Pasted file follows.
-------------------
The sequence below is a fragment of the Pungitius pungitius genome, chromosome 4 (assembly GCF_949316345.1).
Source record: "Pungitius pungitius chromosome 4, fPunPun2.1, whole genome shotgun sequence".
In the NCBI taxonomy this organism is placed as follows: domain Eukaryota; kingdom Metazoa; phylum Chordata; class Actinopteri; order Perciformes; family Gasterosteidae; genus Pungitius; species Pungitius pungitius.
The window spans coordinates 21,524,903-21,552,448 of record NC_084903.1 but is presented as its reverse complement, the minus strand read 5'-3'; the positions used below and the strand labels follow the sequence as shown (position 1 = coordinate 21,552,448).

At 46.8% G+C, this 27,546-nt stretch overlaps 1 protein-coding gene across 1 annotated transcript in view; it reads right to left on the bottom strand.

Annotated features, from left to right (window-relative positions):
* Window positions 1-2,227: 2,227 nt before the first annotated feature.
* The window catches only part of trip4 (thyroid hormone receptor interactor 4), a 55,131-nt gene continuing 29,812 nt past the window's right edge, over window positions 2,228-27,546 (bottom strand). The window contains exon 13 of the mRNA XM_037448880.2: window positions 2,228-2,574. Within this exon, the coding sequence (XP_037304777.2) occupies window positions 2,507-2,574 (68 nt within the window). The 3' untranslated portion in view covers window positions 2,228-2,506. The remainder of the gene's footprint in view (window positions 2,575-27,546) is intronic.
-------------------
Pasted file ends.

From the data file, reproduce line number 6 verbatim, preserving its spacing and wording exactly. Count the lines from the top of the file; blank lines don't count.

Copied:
Annotated features, from left to right (window-relative positions):